Proprioceptive neuromuscular facilitation (PNF), developed by Kabat (1950) and Knott and Vossin the 1950s, has provided a useful basis for facilitating and guiding movement synergies that reflect natural components of gross motor function and development while at the same time inhibit unwanted hypertonicity and hypotonicity. With the use of maximum available resistance, quick stretches, spiral and diagonal patterns, and rhythmic and combined motions, PNF restores and improves motor control and movement perception in patients. Exposing the CNS to familiar synergistic movement components can guide the therapist in choosing appropriate movements and emphasis. In chronic pain situations in which altered movement and degraded quality of movement may be a limiting factor, PNF can serve as an entry portal for change.
Origin–insertion facilitation, introduced by G. Goodheart in 1964 (Goodheart Jr. 1964; Walther 1988), led to the development of applied kinesiology and eventually clinical kinesiology. It focuses on the indirect facilitation of a neurologically inhibited muscle via the anterior horn. Facilitation is achieved by manually stimulating receptors and nerve endings as well as cutaneous receptors located at the origin and insertion of muscles. The suspected muscle is isolated as much as possible via positioning and is tested with a patient-initiated MMT. The practitioner observes the muscle’s ability to contract isometrically on command; any sign of lag or give during the initial 2 to 3 s of the test is interpreted as neural incoordination and a sign of inhibition—in other words, hyperpolarization of the motor neuron. The origin and insertion of the muscle are then massaged for several seconds, and the muscle is reevaluated for an improvement in its ability to contract swiftly and effectively and to stabilize the assumed position isometrically without lag or give. This technique is suitable for many muscles, large or small, and can be very effective in improving muscle contractility and strength output (Walther 2000).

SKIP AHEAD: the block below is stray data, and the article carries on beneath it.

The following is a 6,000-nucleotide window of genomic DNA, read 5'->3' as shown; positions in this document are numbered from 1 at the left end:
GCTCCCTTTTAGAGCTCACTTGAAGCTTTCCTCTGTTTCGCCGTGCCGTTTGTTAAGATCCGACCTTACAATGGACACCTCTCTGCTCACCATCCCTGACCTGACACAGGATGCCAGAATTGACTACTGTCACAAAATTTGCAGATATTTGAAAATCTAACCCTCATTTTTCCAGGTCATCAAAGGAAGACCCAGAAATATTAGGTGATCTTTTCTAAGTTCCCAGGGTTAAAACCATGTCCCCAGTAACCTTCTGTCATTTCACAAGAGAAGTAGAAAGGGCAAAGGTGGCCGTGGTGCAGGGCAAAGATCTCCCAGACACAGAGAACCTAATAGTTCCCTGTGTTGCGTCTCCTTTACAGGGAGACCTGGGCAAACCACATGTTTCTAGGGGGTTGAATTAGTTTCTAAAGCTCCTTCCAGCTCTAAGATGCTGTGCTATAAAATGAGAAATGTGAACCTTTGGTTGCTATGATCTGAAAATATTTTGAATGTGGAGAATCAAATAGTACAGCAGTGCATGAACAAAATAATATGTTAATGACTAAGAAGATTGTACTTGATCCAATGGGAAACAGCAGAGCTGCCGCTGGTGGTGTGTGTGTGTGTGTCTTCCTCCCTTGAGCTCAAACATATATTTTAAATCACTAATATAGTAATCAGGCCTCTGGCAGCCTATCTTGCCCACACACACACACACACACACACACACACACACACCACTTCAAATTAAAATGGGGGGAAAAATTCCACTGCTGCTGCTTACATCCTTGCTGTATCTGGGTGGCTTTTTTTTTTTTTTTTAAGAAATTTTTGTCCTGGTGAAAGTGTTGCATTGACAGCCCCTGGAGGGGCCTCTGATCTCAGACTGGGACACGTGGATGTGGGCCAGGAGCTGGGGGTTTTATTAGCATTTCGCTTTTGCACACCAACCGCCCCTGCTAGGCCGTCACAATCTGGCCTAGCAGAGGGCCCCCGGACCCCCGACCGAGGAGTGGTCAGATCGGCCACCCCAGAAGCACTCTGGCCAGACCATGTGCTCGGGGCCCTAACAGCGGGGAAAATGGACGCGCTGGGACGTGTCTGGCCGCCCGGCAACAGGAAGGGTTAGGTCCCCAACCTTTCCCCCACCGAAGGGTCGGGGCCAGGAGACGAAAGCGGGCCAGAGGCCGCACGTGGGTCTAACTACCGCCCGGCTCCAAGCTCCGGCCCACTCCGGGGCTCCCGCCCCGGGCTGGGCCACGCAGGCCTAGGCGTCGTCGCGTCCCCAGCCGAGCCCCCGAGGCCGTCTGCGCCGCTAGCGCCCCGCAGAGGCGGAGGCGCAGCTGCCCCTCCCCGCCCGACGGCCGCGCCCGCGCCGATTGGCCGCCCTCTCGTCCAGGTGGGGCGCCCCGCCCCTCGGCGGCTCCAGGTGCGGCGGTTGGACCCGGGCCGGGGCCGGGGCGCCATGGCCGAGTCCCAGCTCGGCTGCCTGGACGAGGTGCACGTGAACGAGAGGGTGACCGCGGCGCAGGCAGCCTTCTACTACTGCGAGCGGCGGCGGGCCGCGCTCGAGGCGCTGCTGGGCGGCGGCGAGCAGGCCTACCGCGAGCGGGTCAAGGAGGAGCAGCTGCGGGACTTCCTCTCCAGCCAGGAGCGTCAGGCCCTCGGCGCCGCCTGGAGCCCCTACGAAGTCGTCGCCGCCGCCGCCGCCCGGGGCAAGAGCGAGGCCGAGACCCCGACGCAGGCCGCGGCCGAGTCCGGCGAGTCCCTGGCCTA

Muscle testing, origin–insertion manual therapy, and isometrics are also important aspects of the muscle activation techniques (MAT) developed by Greg Roskopf. However, the evaluative premise and thought process for MAT differ significantly from those of applied kinesiology. MAT is a system of biomechanical evaluation and treatment designed to address muscle imbalances and to restore agonist–antagonist balance. It includes a joint-specific ROM exam and the assessment of weakness and inhibition of correlated positional muscles. This approach to muscle activation is an important and basic aspect of the initial rehabilitation phase.
All muscles under voluntary control must be able to contract sufficiently and within sufficient time to maintain a direct relationship to the imposed load and speed of loading in order to satisfy the demands of any required task. If this basic criterion cannot be met, strengthening exercises will not be as effective. The Web site www.muscleactivation.com can furnish the reader with more information.
This is an excerpt from Assessment and Treatment of Muscle Imbalance: The Janda Approach.